He was sentenced to die for the beating death of Bradford Beck, 41. Frederick was also a suspect in a Texas murder in which an elderly man was shot in the face with a shotgun during a robbery Texas never prosecuted Frederick for the crime, since Oklahoma was seeking a death penalty against him for the Beck murder. In the Oklahoma case, Beck allowed Frederick to live in his home. He had reportedly met Frederick only five days before his murder, prosecutors said.

In his defense, Frederick's claimed that he had multiple personality disorder and amnesia. Frederick said another "personality" actually comitted the killing of Beck. Prosecutors say he is faking.


Earl Alexander Frederick

Amarillo Globe-News

OKLAHOMA: A man who was charged in a Texas Panhandle slaying has been found guilty of murder in an Oklahoma case. Earl Alexander Frederick Sr., who says he has multiple personalities, was convicted in the beating death of Bradford Beck. Prosecutors said they believe Beck was robbed and then died of a blow to the head.

Frederick was arrested in Dallam County on Nov. 19, 1989, and was accused of killing an elderly man. Frederick, formerly from Dallas, was charged with capital murder in the death of Shirley C. Fox in Texline. Fox died after receiving a shotgun blast to his face and numerous hammer blows to the head during an apparent robbery attempt, authorities said.

Texas officials chose not to prosecute him since Oklahoma was seeking the death penalty. Oklahoma County jurors deliberated 2 hours Wednesday before convicting Frederick, 46, of first-degree murder for the Beck slaying. Prosecutors are seeking the death penalty.

Beck's body was found in January 1990 in a field near Spencer, Okla. He had been killed Nov. 11, 1989. Authorities linked Fox's murder and the Oklahoma killing after officers learned that a pickup found at the site of Fox's death belonged to Beck, officials said. Court records showed Frederick confessed to Beck's death.

Frederick gave police four names and told them one of his personalities, known as Jeff, made him do bad things. Prosecutors say Frederick is faking the multiple personality disorder. Frederick was found guilty in 1992, but the state Court of Criminal Appeals reversed the conviction and ordered a new trial.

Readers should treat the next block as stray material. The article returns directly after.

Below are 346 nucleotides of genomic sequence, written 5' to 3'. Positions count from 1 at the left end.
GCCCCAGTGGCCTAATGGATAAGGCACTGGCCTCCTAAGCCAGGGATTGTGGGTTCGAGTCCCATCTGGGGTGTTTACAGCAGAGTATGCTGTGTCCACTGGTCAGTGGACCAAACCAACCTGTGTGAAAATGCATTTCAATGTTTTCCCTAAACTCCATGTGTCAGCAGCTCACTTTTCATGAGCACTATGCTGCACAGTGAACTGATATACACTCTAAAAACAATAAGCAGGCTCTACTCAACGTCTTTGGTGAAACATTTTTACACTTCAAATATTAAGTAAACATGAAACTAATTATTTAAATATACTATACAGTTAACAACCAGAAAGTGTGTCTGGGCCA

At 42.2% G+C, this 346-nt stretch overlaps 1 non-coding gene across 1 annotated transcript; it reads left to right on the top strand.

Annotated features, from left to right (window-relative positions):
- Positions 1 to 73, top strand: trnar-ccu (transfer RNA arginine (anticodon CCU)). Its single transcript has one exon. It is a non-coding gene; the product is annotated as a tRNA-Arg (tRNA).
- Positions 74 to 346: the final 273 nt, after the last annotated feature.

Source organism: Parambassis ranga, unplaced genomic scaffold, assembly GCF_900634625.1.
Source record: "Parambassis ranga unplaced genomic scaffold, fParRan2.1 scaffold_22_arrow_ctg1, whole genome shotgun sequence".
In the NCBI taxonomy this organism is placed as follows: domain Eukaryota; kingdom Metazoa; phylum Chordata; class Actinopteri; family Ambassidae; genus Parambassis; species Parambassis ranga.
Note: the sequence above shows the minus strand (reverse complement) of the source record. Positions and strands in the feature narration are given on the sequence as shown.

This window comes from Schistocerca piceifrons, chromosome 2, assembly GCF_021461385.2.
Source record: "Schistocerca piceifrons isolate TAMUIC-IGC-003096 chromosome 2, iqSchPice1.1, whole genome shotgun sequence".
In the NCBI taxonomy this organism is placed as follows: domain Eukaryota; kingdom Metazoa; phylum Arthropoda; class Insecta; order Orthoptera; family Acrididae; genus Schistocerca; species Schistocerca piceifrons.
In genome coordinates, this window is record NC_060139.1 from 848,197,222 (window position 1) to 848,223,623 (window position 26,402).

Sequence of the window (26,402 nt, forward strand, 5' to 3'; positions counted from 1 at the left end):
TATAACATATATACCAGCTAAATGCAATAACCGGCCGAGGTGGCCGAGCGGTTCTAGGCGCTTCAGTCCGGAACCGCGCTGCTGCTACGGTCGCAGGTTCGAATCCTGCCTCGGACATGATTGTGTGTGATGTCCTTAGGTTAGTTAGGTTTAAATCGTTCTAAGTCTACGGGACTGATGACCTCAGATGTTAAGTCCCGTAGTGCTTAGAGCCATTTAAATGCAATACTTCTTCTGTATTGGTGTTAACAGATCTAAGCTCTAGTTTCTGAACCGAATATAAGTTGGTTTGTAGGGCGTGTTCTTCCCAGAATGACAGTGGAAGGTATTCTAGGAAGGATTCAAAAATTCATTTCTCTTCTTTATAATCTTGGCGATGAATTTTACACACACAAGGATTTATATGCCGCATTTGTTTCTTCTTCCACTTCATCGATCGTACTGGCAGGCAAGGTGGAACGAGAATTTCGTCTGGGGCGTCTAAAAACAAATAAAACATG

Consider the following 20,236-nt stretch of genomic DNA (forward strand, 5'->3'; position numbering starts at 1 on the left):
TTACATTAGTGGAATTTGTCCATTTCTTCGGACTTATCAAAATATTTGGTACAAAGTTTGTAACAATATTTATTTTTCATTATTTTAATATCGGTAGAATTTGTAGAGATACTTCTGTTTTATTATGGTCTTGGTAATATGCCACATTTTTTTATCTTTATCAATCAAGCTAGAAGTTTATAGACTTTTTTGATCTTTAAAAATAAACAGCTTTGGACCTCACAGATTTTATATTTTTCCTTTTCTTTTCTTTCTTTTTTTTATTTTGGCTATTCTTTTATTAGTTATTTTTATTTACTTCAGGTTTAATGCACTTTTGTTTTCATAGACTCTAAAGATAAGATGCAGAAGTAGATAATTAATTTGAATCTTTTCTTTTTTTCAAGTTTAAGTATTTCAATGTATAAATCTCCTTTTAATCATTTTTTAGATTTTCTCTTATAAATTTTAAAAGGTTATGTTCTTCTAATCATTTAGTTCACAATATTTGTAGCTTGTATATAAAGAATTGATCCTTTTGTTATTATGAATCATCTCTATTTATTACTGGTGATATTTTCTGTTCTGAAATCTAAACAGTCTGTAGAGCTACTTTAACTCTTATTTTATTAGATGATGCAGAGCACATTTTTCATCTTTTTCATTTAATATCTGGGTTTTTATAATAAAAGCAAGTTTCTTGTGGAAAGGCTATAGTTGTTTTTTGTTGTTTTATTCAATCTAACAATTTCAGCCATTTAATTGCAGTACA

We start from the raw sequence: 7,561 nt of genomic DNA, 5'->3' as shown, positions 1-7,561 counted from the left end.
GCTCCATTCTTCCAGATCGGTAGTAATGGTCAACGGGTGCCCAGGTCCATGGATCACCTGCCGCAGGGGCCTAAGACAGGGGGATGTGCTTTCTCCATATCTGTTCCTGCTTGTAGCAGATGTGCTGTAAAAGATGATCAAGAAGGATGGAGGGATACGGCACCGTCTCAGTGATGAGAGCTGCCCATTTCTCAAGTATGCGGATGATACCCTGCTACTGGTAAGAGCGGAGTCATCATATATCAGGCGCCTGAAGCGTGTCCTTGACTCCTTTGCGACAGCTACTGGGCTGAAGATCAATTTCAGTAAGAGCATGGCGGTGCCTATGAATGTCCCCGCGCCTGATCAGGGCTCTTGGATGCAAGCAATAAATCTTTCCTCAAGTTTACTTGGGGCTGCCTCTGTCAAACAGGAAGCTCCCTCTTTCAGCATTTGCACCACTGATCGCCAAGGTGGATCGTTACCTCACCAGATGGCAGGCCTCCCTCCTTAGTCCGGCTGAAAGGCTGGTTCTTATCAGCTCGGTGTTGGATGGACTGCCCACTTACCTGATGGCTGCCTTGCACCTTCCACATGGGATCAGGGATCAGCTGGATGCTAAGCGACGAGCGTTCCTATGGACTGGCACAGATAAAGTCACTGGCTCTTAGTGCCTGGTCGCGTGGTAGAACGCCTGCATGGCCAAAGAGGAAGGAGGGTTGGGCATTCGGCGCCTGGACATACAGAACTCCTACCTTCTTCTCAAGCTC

Earl Alexander Frederick

The Oklahoman

OKLAHOMA:

Earl Alexander Frederick Sr., 46, was found guilty Wednesday of 1st-degree murder in the beating death of Bradford Beck, 41, whose body was found in January 1990 in a field near Spencer. He was killed Nov. 11, 1989, by a blow to the head.

Jurors deliberated about 3 1/2 hours Friday.

Beck, a Vietnam War veteran who was partially paralyzed, had befriended Frederick 5 days before the slaying, prosecutors said. Beck let Frederick live in his house, prosecutors said. Beck had ''extended his friendship to Frederick'' and repaid him by killing him and stealing his pickup and clothes, said Sandra Howell Elliott, assistant district attorney in Oklahoma County. Frederick told neighbors he and Beck were war buddies, but there is no evidence Frederick served in Vietnam, she said.

Frederick was wearing Beck's clothes when he was arrested Nov. 19 in an Amarillo, Texas, bar. He was originally arrested in the shotgun death of an elderly man in Texline, a small town in the northwest corner of the Texas Panhandle. That victim, Shirley Fox, 77, was beaten and then had a shotgun put in his mouth, prosecutors said. Fox was robbed of some guns and coins he had framed.

Texas authorities have not prosecuted Frederick for that crime since the Oklahoma County district attorney's office was seeking the death penalty.

Frederick, who was the assistant police chief in Noble in the early 1970s, told Texas authorities he had multiple personalities. Frederick also gave police 4 names after his arrest and told them one of his personalities, known as Jeff, made him do bad things.

Oklahoma County prosecutors contend Frederick faked the multiple personality disorder. Frederick also claims to have amnesia and cannot remember the killings. Frederick was found guilty in 1992 and given a death sentence, but the state Court of Criminal Appeals later ordered a new trial.



Earl Frederick